How Do You Say “No” to a Prospective Client?

The moment of truth has come. You are ready to tell a parent who wants to enroll in your family child care business you don't want her child in your program.

What do you tell her? I do recommend...

I think the best answer is, “I don’t think this is the best place for your child at this time.”

Or, “I don’t think my program is a good fit for your child.”

Or, “I don’t think my program can meet the needs of your child.”

If the prospective client asks for specific reasons, don’t elaborate. If you feel that you must say more, you can add, “It’s not personal. I try to make decisions based on what’s best for each child, and I have a feeling that your child would be better off in another child care program.” The parent can’t argue with your intuition.

If you give the parent a reason, the parent may feel insulted. She may even think you are discriminating against her if you say the wrong thing.

Don’t say anything that is critical of the child or her parent. Keep it simple. You are not the best caregiver for every child in the world. Don’t accept a child if you feel that you can’t provide the best possible care. Don’t be afraid to say “no” even if you have no more than a feeling that it’s not a good match.  Go with your gut.

Note: You can say “no” to a parent for any reason or no reason. The exception is that you can’t say “no” based on a person’s race, sex, religion, ethnic background, national origin, or disability. So, you can turn down a family because of where they work, but not because they practice the Muslim religion.

I do not recommend...

Unfortunately, many child care providers have trouble following my advice. Some will tell a parent, “I’m waiting to hear from another family who I interviewed earlier this week. If she calls me back I won’t have a space for your child.”

There is a problem with this response. What happens if a week later this parent sees an ad you posted on Craigslist or on your Facebook page? The parent is likely to conclude that you weren’t honest with her and feel insulted. She may make a complaint to your licensor. So, I don’t recommend doing this.

Some providers would enroll the child for a trial period to see if it will work out. I don’t recommend doing this if you have an initial strong feeling that it won’t work. It will make it even harder to say “no” at the end of the trial period.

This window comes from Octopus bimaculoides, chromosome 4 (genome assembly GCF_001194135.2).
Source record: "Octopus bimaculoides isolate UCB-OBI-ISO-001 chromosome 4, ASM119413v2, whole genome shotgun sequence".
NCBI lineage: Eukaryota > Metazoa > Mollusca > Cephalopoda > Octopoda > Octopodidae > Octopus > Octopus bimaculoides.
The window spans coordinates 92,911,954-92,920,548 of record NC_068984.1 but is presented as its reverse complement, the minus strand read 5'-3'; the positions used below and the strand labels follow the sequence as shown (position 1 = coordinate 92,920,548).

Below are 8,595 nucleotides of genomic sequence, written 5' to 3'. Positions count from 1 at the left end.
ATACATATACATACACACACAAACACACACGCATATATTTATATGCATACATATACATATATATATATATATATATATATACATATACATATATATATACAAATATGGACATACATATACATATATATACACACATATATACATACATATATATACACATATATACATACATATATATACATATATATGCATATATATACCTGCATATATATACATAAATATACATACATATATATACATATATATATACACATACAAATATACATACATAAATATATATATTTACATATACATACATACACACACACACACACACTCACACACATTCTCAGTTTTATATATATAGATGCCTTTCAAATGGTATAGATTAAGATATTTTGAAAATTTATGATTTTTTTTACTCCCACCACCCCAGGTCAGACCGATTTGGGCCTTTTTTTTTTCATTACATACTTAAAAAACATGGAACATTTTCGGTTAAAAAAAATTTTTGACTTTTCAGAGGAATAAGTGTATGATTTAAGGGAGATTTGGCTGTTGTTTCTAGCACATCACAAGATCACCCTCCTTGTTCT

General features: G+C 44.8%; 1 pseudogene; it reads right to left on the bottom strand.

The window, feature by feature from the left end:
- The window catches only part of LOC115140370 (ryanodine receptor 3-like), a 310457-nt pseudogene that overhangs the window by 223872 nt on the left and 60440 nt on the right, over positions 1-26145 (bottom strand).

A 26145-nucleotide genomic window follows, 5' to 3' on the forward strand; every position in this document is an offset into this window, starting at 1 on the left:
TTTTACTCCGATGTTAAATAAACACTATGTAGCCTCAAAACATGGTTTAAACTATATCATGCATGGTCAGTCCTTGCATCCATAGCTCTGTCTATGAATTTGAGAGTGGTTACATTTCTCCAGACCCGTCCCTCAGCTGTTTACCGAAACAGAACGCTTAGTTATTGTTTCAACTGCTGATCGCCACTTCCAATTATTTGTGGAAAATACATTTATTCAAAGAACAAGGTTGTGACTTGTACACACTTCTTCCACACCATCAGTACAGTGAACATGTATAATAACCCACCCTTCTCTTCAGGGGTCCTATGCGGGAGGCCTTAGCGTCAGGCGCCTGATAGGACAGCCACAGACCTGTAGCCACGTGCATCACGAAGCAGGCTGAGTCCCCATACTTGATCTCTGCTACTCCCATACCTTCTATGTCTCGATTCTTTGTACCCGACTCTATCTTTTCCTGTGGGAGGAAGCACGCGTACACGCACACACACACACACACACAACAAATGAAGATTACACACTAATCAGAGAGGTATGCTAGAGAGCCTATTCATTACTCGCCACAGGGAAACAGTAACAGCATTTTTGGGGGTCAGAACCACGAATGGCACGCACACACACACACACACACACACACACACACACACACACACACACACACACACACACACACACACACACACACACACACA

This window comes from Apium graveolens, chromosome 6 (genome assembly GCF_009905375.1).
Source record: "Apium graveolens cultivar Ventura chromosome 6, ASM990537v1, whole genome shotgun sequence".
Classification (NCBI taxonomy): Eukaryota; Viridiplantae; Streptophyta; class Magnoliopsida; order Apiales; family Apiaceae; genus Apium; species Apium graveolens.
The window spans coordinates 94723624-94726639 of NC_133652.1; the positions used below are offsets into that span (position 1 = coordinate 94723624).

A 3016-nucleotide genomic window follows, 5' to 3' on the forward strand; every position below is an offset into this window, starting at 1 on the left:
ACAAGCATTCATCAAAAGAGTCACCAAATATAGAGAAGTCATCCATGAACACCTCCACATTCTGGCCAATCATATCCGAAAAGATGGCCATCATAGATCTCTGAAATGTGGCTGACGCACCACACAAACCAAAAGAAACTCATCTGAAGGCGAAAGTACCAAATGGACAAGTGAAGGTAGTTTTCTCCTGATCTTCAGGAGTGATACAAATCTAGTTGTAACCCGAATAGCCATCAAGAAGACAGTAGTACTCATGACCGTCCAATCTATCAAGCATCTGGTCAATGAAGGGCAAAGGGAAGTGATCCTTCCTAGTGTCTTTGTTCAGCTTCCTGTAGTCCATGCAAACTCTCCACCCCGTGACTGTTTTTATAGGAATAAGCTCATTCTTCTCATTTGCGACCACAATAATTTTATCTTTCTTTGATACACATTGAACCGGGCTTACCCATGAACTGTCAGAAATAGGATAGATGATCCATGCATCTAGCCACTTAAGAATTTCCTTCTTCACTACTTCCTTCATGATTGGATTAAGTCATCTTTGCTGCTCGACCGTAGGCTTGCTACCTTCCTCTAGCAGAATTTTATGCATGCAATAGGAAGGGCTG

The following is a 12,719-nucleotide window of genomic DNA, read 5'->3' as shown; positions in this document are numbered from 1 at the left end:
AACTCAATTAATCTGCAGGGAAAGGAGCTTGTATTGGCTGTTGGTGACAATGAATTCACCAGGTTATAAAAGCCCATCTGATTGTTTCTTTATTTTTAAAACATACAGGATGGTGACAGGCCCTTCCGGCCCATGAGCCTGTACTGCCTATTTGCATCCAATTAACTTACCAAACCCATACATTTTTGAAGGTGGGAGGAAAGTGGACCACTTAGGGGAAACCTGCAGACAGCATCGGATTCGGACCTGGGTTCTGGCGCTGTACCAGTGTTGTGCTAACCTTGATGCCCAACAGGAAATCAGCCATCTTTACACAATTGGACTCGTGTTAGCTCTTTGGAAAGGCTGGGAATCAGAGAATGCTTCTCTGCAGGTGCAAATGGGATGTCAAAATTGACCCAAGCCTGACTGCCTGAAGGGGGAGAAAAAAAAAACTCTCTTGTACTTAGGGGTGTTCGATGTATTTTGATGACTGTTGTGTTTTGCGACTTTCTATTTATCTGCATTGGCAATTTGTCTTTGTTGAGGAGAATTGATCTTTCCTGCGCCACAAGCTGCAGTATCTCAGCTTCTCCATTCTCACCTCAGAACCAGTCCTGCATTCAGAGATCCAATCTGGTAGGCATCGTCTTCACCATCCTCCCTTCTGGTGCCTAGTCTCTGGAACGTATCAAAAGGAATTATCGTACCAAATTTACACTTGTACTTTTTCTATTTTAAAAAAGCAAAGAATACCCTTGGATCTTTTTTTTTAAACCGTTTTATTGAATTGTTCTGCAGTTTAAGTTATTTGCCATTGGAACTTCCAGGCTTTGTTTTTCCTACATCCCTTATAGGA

How have you handled saying “no” to a parent?


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Tom Copeland – www.tomcopelandblog.com

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Tom Copeland

I've been the nation's leading trainer, author, and advocate on the business of family child care since 1981. I'm a licensed attorney and have presented hundreds of business workshops for family child care providers across the country. I answer thousands of calls and emails each year to help providers, tax professionals and trainers understand complex business and tax issues. Call me at 651-280-5991. Email me at tomcopeland@live.com. Visit me on Facebook. From 1981 to 2009 I worked at Resources for Child Caring in Minnesota (now called Think Small), where I was director of Redleaf National Institute for 15 years. I've written nine books on the business of family child care published by Redleaf Press, a division of Resources for Child Caring. I was on the board of directors of First Children's Finance, a non-profit organization providing low interest loans and consulting and technical assistance to help family child care providers suceed as a business. They operate in Minnesota, Iowa, Michigan, North and South Dakota, Kansas, Missouri, and Texas. Here are some YouTube videos of me talking about my work with this organization and the business of family child care. I graduated from Macalester College (BA) in 1972 and from William Mitchell College of Law (JD) in 1980. I live in St. Paul, Minnesota with my wife Diane and two cats, Duke and Ella.